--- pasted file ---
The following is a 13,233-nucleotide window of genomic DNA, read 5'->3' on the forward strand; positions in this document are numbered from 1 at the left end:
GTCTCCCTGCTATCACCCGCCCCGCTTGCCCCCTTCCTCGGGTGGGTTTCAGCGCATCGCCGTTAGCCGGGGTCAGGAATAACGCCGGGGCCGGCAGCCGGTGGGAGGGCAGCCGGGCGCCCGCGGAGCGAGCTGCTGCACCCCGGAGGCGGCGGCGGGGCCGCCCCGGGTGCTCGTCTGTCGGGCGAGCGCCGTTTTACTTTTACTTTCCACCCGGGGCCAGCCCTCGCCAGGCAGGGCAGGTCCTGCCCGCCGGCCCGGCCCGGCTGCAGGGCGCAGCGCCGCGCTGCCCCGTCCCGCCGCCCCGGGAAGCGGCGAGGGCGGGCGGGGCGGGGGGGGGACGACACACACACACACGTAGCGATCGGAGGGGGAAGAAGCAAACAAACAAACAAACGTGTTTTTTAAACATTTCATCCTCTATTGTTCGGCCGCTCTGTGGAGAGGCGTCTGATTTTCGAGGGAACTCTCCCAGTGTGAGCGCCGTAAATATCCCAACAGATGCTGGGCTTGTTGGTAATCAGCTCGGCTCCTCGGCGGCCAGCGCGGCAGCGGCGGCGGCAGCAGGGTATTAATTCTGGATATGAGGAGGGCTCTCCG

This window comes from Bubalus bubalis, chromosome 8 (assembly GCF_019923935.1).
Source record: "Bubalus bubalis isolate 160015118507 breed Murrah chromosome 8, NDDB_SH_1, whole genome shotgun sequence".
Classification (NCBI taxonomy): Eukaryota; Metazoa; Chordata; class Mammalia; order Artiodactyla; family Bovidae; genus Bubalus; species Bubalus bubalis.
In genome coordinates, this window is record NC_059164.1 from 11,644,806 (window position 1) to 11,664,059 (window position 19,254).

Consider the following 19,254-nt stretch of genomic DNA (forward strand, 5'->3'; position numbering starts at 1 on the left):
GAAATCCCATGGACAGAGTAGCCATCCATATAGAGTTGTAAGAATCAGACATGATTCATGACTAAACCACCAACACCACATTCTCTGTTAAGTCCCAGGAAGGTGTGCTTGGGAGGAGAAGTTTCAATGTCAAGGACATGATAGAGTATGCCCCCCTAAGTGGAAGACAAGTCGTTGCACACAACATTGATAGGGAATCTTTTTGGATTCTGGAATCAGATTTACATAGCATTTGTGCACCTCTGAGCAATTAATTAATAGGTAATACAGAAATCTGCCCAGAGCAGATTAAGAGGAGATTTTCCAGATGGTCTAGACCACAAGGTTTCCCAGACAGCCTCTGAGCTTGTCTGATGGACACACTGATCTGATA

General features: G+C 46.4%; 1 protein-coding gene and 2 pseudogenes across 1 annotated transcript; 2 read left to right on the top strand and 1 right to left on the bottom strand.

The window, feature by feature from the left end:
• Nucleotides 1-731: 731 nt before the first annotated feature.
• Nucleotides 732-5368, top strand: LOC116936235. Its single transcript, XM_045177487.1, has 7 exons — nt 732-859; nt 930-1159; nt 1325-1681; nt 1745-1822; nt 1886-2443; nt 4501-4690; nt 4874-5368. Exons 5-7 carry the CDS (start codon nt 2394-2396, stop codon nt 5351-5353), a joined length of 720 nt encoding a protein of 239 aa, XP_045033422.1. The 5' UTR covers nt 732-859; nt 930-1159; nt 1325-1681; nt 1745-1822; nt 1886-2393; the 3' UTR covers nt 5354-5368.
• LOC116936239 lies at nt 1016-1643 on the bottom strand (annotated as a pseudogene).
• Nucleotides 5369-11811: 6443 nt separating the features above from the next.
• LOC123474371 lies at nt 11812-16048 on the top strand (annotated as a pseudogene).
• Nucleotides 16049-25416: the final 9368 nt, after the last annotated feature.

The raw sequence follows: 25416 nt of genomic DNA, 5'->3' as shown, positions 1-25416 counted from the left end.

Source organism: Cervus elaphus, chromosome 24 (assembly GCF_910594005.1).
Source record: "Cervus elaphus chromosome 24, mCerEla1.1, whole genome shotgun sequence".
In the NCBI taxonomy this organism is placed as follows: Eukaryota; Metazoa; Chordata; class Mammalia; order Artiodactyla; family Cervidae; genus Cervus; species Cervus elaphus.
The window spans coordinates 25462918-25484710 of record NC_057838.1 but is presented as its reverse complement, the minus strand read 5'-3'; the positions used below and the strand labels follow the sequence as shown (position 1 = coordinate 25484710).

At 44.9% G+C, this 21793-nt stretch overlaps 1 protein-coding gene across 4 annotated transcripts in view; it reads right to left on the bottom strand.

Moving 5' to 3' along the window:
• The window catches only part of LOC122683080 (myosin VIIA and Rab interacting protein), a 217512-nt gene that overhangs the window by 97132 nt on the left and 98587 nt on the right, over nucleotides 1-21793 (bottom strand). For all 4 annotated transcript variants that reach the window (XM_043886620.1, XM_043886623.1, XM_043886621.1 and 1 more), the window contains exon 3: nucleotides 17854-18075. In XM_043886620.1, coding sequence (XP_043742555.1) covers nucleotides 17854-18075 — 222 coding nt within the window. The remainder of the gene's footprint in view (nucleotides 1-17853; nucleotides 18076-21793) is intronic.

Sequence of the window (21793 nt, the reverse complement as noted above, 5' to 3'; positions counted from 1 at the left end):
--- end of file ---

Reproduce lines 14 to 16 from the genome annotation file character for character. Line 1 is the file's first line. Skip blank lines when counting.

• Nucleotides 5369-11811: 6443 nt separating the features above from the next.
• LOC123474371 lies at nt 11812-16048 on the top strand (annotated as a pseudogene).
• Nucleotides 16049-25416: the final 9368 nt, after the last annotated feature.